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China's detention of an Australian mining exec threatens the countries' trade relationship

Rio Tinto's Stern Hu and 3 others are accused of stealing state secrets, but China hasn't released evidence or shared details about the investigation.

July 17, 2009|David Pierson

BEIJING — Beyond triggering a growing chorus of international criticism, China's detention of an Australian mining executive is a reminder that doing business here carries risks not found in other major economies.

The controversy has sparked heated exchanges between Chinese and Australian officials in recent days, with Australians complaining that the Chinese have not released any evidence backing the charges against Stern Hu, an iron ore negotiator for mining giant Rio Tinto.

The dispute threatens the $54.5-billion trade relationship between the two countries, built on China's soaring demand for resources.

More broadly, however, the case underscores the challenges foreign companies face in navigating the Chinese legal system.

China may have a solid case against Hu, but the government's lack of transparency breeds distrust, experts say.

"These are, of course, of great concern with respect to U.S. investors, multinational companies from around the world that have projects here," U.S. Commerce Secretary Gary Locke, who is visiting China this week on a trade mission, said in a televised interview Thursday.

Locke said he would discuss the treatment of foreign companies with his Chinese counterparts in light of the Rio Tinto probe.

"We need to have transparencies. We need to have assurances and confidence that people working here . . . will be treated fairly," he told CNN.

The flare-up began July 5, when Chinese authorities detained Hu, an Australian citizen born in China, and three Chinese employees of Rio Tinto. The four were accused of stealing state secrets.

The Chinese government has not released any evidence backing the charges or revealed any details about the probe. But Chinese media aligned with the government have reported that Hu obtained pricing strategies of Chinese steel firms in order to win better terms in negotiations.

Many of the Chinese reports used unnamed sources and alleged rampant corruption in the steel sector. An article in the China Daily newspaper Wednesday cited an "industry insider" saying Rio Tinto had bribed all 16 Chinese steelmakers involved in negotiations to set benchmark prices for iron ore, the key ingredient of steel.

The news of the detentions came as a bombshell in Australia, where only last month Rio Tinto shocked Beijing by rejecting a $19.5-billion bid by Chinese state-owned mining company Chinalco to more than double its existing stake in the Anglo-Australian firm. The deal faced fierce opposition from Australian lawmakers wary of China's growing reach into the nation's natural resources.

The timing of the investigation fueled the perception that China detained the Rio Tinto workers in retaliation for the scuttled deal with the world's third-largest mining company.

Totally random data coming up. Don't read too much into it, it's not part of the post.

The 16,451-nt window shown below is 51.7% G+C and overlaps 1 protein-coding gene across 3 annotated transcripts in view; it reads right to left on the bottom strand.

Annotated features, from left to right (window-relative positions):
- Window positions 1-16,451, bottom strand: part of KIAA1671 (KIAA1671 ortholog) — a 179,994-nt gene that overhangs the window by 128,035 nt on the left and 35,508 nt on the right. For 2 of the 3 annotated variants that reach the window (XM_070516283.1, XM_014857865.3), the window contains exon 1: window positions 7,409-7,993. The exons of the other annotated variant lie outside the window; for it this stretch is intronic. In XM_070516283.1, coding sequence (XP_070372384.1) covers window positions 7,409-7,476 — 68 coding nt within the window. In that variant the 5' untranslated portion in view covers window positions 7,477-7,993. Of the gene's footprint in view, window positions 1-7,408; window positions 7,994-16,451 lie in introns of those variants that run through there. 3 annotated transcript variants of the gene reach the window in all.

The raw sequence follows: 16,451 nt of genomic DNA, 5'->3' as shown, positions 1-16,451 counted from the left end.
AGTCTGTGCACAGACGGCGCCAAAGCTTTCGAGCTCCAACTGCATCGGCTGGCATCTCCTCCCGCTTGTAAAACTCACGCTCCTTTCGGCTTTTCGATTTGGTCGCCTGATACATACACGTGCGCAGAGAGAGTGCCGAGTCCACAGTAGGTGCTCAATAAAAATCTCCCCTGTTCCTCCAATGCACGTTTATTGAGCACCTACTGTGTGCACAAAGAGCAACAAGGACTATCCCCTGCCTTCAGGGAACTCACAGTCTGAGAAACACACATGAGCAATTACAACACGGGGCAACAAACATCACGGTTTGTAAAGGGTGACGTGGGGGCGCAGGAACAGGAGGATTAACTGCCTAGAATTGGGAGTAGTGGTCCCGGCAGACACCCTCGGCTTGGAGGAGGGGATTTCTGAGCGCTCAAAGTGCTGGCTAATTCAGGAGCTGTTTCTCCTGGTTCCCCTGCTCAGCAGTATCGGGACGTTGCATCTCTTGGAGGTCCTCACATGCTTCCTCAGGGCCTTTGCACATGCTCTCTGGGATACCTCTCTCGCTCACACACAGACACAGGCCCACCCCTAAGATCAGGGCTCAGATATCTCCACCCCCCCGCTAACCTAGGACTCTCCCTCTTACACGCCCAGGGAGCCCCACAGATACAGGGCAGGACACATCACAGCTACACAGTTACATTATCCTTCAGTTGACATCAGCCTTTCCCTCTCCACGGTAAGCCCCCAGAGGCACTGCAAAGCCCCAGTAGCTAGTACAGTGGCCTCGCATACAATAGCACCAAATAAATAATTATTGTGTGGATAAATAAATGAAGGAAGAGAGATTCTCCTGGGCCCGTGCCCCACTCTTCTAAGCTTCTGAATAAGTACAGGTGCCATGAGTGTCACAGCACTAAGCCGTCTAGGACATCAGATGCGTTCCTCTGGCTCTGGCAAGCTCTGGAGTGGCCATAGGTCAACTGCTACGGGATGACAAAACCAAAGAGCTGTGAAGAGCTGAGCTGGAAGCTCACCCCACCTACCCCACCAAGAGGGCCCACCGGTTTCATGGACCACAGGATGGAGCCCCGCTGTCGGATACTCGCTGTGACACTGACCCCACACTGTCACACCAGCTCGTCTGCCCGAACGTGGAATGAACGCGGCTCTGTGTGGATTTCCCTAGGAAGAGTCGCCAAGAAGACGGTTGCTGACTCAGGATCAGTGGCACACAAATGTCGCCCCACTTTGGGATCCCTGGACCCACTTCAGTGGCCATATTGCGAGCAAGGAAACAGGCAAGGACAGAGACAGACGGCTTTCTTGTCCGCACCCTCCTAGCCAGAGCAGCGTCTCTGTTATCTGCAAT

Australian Prime Minister Kevin Rudd warned Beijing that foreign governments and corporations would be closely watching how China handles Hu's case, suggesting that much was on the line for Beijing.

"Australia, of course, has significant economic interests in its relationship with China, but I also want to remind our Chinese friends that China, too, has significant economic interests at stake in its relationship with Australia and with its other commercial partners around the world," Rudd said.

Chinese Foreign Ministry spokesman Qin Gang fired back at a news conference in Beijing on Thursday, saying Australia was interfering with China's judicial independence.

"Comments from Australian officials will have no impact on how China handles the Rio Tinto case," Qin said.

He warned foreign companies that they must adhere to Chinese laws.

"Every gentleman loves treasure, but one has to obtain it through a good way," Qin said, using a Chinese saying. "We ask foreign companies to do business with trust and conduct business following moral standards."

Foreign direct investment in China dropped in June for the ninth consecutive month, though the rate of decline was not as sharp as before. Still, Chinese officials have found themselves needing to defend China's place as a prime destination for overseas investment.

"The confidence of foreign investment in China's legal environment has strengthened during China's 30 years of opening up," Commerce Ministry spokesman Yao Jian said. "This single case won't affect China's trade and capacity of attracting foreign investment at all."

In being accused of stealing state secrets, Hu is snared in one of China's most notorious legal binds. The vague and broadly applied law provides scant legal recourse, experts say.

It can be difficult, especially for overseas companies, to determine what information is secret. Sensitive materials are rarely stamped "classified" or "confidential." And companies that appear to be private sometimes have government backing, which makes sharing information risky.

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